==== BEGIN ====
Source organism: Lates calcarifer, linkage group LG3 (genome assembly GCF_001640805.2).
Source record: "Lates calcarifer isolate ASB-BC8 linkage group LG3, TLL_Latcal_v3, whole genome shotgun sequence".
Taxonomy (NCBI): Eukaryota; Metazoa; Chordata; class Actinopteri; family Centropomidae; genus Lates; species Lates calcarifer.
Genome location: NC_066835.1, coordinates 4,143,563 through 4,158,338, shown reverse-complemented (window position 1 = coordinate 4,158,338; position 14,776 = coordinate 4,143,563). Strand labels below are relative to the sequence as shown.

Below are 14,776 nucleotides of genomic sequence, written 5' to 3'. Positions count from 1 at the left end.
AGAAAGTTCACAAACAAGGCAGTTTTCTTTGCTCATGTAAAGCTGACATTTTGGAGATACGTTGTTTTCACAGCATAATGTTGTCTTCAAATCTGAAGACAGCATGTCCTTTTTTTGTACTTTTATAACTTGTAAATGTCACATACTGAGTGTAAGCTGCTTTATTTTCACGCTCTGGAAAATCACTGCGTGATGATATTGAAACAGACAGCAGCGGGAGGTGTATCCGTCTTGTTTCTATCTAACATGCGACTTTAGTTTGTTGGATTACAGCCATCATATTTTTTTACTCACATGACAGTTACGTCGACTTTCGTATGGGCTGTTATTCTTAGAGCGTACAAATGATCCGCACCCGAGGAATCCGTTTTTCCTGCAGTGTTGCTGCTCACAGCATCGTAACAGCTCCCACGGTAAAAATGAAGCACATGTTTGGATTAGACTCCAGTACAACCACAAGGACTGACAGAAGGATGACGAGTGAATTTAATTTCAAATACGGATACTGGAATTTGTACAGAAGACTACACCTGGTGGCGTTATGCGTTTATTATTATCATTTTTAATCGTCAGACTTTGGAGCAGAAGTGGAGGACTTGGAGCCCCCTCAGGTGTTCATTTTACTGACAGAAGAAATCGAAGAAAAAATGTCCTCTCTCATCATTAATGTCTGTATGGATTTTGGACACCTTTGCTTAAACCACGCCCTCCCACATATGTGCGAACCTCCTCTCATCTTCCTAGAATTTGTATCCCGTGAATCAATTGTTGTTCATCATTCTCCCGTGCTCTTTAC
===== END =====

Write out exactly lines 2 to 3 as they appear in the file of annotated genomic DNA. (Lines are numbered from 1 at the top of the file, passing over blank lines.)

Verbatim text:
Source record: "Lates calcarifer isolate ASB-BC8 linkage group LG3, TLL_Latcal_v3, whole genome shotgun sequence".
Taxonomy (NCBI): Eukaryota; Metazoa; Chordata; class Actinopteri; family Centropomidae; genus Lates; species Lates calcarifer.